Navy widow's campaign for full honor burials hangs in the balance in D.C.

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One year ago, an Alaskan woman began a fight to ensure all veterans receive full military burial honors after her late Navy husband was denied them.


Now, this fight hangs in the balance as the United States Congress deliberates on national defense spending.

It was one of the hardest days of her life when Kathryn Sharp received a letter saying her late husband Creig Sharp, a 20-year U.S. Navy veteran, would not receive full military burial honors.

"Full military honors, including rifle details, are reserved for Medal of Honor recipients or active duty members who die in the line of duty," Sharp read from the denied application.

Sharp has spent the last year leading a campaign to restore full military honors for veterans, enlisting important allies like U.S. Senator Dan Sullivan along the way.

"Kathryn Sharp has done a tremendous job of raising this issue, not just to me as her senator, but nationally," Sullivan said in an interview with Channel 2. A veteran himself, Sullivan has championed Sharp’s cause by writing a bill that would fund funeral honors.

The Creig Sharp Funeral Honors for Veterans Act would “… require military installations to have a plan to provide full individual military funeral honors for all veterans upon their request and resources permitting.”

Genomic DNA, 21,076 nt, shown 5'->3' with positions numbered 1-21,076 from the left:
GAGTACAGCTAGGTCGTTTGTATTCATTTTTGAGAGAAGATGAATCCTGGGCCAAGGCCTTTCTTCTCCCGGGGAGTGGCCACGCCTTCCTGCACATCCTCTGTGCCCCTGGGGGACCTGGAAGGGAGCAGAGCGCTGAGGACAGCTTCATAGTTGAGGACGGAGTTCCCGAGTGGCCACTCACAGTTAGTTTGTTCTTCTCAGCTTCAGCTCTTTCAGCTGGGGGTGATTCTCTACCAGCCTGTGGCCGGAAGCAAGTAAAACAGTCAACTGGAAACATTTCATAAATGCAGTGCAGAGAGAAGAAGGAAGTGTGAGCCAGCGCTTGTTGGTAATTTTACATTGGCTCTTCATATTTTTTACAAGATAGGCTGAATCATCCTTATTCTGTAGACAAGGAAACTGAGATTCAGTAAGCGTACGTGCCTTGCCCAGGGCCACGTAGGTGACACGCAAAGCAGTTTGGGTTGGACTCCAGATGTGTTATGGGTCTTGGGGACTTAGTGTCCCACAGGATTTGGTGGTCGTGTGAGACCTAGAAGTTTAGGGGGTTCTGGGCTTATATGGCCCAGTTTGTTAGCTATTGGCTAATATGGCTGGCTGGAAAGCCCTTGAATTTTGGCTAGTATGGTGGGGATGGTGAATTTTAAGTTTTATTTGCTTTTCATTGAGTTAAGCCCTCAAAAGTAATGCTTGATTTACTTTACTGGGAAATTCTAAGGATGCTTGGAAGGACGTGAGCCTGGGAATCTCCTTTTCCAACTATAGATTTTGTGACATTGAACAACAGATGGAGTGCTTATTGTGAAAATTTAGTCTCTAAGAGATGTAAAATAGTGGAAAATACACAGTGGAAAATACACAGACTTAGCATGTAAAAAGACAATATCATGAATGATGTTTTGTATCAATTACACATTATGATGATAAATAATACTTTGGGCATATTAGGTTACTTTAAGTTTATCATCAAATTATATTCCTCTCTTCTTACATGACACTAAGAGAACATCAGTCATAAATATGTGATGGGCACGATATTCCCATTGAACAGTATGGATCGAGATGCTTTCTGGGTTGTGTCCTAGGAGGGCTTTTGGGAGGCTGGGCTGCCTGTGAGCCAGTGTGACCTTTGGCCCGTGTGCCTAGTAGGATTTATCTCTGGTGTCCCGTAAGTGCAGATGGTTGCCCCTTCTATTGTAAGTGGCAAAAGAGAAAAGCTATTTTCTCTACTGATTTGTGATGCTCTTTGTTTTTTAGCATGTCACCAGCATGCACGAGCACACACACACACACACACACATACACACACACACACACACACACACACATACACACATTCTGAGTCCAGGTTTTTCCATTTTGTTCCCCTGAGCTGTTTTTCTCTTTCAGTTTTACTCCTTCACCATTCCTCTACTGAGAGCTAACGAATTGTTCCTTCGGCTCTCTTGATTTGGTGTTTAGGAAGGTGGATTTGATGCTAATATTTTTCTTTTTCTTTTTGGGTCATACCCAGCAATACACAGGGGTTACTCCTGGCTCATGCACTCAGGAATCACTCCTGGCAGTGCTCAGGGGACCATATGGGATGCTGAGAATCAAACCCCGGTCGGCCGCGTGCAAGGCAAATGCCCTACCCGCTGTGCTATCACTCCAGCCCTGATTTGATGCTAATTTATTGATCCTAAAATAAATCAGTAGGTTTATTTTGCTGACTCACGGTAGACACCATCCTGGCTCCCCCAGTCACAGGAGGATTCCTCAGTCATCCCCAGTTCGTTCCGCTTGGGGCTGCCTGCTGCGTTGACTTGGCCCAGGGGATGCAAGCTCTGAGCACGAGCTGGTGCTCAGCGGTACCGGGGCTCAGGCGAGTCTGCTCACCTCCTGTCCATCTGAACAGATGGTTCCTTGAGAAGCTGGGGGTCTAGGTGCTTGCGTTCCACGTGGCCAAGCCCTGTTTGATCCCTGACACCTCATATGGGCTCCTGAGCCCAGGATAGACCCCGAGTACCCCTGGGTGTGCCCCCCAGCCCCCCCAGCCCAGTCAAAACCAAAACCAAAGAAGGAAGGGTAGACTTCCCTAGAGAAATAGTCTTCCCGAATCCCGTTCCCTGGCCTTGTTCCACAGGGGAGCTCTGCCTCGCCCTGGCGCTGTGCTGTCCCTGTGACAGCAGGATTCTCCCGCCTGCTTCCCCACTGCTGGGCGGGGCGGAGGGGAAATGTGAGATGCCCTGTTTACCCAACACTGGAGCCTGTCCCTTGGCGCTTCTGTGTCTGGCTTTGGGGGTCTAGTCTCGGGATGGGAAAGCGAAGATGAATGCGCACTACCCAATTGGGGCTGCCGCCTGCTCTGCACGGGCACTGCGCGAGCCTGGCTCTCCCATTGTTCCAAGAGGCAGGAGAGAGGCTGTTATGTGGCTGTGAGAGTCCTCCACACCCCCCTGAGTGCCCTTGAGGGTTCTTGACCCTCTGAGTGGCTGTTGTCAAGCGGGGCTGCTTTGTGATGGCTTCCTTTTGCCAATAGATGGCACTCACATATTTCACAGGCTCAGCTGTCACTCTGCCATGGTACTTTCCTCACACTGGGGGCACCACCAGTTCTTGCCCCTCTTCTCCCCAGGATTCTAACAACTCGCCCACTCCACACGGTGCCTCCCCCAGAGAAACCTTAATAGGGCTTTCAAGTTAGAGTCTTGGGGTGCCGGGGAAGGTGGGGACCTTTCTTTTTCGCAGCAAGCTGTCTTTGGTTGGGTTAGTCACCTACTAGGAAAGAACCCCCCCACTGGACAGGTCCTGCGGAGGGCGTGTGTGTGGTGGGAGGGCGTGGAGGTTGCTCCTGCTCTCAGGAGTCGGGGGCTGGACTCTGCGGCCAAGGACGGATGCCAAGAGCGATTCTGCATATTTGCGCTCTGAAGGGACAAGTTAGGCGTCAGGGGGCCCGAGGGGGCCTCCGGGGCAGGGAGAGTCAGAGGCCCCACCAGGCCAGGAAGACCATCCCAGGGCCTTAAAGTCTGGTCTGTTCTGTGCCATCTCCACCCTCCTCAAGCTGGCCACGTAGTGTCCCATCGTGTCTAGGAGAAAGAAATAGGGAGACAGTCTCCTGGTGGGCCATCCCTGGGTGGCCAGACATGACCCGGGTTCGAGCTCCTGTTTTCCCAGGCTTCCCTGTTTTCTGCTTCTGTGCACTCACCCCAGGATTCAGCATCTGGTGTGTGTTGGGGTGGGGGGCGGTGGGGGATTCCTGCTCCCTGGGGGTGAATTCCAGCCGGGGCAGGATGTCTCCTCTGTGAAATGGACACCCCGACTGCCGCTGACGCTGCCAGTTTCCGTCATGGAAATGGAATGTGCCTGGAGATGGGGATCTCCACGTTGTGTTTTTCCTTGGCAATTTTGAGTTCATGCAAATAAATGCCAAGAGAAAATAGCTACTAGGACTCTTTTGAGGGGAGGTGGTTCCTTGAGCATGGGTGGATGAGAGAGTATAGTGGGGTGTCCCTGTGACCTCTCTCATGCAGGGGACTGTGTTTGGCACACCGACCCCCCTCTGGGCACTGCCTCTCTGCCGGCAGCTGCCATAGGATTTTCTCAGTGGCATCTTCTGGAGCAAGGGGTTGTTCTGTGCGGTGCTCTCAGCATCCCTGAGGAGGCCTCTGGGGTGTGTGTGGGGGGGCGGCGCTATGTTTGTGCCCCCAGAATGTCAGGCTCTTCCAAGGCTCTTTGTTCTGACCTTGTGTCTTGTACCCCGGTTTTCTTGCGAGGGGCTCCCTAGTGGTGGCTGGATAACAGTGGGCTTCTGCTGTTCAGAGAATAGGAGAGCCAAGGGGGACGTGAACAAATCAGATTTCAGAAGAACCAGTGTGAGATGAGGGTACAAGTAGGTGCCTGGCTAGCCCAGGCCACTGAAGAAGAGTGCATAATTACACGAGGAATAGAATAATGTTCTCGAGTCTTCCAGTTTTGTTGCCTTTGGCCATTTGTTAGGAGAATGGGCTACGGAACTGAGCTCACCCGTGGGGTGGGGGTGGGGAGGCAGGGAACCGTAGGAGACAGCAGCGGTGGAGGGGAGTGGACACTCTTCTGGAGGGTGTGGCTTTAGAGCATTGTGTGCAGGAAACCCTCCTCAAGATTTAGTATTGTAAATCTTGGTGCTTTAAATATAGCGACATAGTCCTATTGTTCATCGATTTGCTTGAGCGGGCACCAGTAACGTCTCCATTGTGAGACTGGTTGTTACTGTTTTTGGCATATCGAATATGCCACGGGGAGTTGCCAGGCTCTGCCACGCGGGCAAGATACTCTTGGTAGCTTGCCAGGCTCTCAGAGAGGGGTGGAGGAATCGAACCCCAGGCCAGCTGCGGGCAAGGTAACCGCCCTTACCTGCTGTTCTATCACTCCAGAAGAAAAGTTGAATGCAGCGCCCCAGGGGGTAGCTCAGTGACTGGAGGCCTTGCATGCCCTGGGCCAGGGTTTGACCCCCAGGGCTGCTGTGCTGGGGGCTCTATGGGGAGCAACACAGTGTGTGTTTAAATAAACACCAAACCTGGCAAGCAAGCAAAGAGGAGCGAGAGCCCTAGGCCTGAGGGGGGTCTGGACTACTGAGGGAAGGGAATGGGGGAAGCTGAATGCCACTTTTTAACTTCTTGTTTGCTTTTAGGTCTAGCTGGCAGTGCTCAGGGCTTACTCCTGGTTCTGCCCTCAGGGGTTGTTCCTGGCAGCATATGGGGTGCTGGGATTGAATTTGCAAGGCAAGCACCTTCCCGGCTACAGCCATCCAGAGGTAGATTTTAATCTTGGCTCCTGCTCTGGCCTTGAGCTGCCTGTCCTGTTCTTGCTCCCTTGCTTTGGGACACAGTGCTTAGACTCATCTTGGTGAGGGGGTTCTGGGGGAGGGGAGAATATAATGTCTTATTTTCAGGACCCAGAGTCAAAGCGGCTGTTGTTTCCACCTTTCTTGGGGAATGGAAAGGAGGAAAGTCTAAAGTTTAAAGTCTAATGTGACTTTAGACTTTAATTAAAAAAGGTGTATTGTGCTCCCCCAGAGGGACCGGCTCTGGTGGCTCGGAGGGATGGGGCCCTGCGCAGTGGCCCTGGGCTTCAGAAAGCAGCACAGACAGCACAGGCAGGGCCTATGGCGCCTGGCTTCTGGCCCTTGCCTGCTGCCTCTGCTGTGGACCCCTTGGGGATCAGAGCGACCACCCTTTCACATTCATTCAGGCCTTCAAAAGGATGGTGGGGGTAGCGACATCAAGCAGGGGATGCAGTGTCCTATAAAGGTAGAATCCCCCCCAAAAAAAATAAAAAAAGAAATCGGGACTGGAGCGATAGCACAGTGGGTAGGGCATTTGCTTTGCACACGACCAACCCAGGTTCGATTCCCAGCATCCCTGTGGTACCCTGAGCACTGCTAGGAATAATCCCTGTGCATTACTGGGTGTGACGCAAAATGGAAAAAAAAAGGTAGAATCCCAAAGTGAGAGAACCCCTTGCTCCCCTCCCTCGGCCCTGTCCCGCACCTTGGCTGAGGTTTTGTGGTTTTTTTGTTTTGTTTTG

Sullivan says the bill passed the Senate with strong bi-partisan support. He says it was removed from the House's recent version of the National Defense Authorization Act as Congress debates funding for the border wall.

Sharp was devastated when she heard the House had gutted the provision.

“It's important to recognize that when a military member serves, their whole family serves,” Sharp said. “They, too, deserve the ability to show honor and respect for the service of their family member."

Sullivan says the Senate and House are in a conference working on a new version of the NDAA. Congress has until year's end to pass it, and he hopes the Creig Sharp funeral honors provision will be on the final version.

“I would say a deadline for all of the families that are going to be served by this is yesterday," Sharp said.

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